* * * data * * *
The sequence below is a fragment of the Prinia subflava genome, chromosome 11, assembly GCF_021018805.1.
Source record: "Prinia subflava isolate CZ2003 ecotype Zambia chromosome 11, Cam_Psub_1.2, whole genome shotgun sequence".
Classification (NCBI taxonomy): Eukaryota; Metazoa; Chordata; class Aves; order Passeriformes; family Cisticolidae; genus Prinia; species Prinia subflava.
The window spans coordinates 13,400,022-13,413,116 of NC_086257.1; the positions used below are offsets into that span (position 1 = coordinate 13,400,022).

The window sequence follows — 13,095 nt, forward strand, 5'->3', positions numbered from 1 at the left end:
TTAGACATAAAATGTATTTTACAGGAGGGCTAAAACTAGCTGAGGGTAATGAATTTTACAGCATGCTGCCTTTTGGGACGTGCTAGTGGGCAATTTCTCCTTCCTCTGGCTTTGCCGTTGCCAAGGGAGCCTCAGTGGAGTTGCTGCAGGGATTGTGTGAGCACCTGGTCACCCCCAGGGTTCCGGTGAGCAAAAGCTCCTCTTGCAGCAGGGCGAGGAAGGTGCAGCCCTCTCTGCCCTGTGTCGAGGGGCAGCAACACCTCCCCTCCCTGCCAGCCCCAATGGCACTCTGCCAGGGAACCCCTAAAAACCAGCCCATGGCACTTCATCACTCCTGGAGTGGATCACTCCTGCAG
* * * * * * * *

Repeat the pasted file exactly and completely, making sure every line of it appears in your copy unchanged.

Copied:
The sequence below is a fragment of the Prinia subflava genome, chromosome 11, assembly GCF_021018805.1.
Source record: "Prinia subflava isolate CZ2003 ecotype Zambia chromosome 11, Cam_Psub_1.2, whole genome shotgun sequence".
Classification (NCBI taxonomy): Eukaryota; Metazoa; Chordata; class Aves; order Passeriformes; family Cisticolidae; genus Prinia; species Prinia subflava.
The window spans coordinates 13,400,022-13,413,116 of NC_086257.1; the positions used below are offsets into that span (position 1 = coordinate 13,400,022).

The window sequence follows — 13,095 nt, forward strand, 5'->3', positions numbered from 1 at the left end:
TTAGACATAAAATGTATTTTACAGGAGGGCTAAAACTAGCTGAGGGTAATGAATTTTACAGCATGCTGCCTTTTGGGACGTGCTAGTGGGCAATTTCTCCTTCCTCTGGCTTTGCCGTTGCCAAGGGAGCCTCAGTGGAGTTGCTGCAGGGATTGTGTGAGCACCTGGTCACCCCCAGGGTTCCGGTGAGCAAAAGCTCCTCTTGCAGCAGGGCGAGGAAGGTGCAGCCCTCTCTGCCCTGTGTCGAGGGGCAGCAACACCTCCCCTCCCTGCCAGCCCCAATGGCACTCTGCCAGGGAACCCCTAAAAACCAGCCCATGGCACTTCATCACTCCTGGAGTGGATCACTCCTGCAG